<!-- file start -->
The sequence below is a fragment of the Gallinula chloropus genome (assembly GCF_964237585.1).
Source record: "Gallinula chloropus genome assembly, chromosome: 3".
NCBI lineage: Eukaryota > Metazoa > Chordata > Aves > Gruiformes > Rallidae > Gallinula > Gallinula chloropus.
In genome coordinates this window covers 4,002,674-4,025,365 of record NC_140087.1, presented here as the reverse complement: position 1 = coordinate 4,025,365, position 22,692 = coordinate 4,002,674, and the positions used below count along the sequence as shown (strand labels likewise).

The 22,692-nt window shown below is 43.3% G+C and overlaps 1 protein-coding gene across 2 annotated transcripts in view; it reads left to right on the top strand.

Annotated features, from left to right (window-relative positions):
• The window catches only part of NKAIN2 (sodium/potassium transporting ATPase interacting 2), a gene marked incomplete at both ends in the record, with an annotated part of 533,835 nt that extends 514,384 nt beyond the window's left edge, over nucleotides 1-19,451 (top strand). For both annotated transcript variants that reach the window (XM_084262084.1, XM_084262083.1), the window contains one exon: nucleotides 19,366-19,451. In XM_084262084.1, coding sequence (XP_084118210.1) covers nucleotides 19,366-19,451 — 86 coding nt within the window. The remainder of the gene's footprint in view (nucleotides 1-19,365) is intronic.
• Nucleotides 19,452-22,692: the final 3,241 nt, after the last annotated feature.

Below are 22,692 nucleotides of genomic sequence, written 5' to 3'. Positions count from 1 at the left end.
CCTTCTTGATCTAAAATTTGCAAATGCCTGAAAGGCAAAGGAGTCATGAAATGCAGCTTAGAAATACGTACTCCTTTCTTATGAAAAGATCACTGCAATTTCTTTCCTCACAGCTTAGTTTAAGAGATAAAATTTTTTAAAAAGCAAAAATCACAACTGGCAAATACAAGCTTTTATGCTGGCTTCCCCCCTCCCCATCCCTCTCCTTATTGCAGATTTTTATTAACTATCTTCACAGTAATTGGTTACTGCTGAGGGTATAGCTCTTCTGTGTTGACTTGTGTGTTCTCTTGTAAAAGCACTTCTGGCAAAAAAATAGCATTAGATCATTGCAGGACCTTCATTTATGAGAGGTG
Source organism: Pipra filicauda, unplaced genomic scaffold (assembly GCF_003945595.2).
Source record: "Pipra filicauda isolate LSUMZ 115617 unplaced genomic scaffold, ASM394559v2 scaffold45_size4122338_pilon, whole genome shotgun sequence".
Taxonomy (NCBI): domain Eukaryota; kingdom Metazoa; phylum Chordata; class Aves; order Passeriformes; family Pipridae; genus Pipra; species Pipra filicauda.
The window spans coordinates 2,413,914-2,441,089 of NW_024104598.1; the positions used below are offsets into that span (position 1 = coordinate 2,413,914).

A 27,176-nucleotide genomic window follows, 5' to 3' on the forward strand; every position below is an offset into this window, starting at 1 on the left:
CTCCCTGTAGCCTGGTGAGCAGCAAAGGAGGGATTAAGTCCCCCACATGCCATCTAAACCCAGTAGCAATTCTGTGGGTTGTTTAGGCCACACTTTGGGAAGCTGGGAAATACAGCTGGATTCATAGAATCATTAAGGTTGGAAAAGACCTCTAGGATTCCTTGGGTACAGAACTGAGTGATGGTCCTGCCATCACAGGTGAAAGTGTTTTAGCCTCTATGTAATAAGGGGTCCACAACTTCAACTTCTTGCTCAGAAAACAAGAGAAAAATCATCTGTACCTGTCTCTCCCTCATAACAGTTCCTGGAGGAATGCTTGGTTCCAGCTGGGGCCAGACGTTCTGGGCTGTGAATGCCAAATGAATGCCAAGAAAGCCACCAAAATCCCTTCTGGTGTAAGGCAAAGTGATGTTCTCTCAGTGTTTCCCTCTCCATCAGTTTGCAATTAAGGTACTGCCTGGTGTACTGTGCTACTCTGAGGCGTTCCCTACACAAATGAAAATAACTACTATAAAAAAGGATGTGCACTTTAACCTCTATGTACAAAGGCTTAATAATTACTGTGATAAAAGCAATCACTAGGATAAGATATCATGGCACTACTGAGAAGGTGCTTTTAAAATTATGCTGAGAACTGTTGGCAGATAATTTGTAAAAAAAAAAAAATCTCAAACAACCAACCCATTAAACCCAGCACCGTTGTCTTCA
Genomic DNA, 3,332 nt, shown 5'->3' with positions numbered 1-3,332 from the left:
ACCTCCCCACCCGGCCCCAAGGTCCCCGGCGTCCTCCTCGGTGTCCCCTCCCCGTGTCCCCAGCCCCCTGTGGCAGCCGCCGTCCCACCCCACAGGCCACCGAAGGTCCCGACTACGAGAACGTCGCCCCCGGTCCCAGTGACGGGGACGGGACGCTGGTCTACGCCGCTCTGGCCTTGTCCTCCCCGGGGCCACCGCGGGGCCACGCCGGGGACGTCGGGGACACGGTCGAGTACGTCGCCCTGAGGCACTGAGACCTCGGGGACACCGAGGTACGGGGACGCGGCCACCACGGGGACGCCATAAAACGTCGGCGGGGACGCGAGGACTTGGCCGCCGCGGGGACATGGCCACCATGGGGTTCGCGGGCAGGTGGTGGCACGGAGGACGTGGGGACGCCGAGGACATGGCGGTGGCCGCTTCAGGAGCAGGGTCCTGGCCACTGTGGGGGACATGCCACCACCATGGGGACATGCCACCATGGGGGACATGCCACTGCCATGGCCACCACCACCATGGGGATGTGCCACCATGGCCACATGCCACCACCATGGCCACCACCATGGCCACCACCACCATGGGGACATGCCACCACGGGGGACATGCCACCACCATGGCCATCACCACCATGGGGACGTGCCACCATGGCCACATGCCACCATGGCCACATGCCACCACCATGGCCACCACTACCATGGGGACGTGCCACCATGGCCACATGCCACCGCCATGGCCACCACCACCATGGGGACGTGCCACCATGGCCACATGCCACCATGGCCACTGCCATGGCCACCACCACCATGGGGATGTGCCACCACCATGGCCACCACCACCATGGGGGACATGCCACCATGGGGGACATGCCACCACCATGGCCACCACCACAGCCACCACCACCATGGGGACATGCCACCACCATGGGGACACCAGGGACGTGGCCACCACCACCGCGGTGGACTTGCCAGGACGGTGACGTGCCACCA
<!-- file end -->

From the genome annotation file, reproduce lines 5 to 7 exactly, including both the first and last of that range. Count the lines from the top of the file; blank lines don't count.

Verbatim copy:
The 22,692-nt window shown below is 43.3% G+C and overlaps 1 protein-coding gene across 2 annotated transcripts in view; it reads left to right on the top strand.

Annotated features, from left to right (window-relative positions):
• The window catches only part of NKAIN2 (sodium/potassium transporting ATPase interacting 2), a gene marked incomplete at both ends in the record, with an annotated part of 533,835 nt that extends 514,384 nt beyond the window's left edge, over nucleotides 1-19,451 (top strand). For both annotated transcript variants that reach the window (XM_084262084.1, XM_084262083.1), the window contains one exon: nucleotides 19,366-19,451. In XM_084262084.1, coding sequence (XP_084118210.1) covers nucleotides 19,366-19,451 — 86 coding nt within the window. The remainder of the gene's footprint in view (nucleotides 1-19,365) is intronic.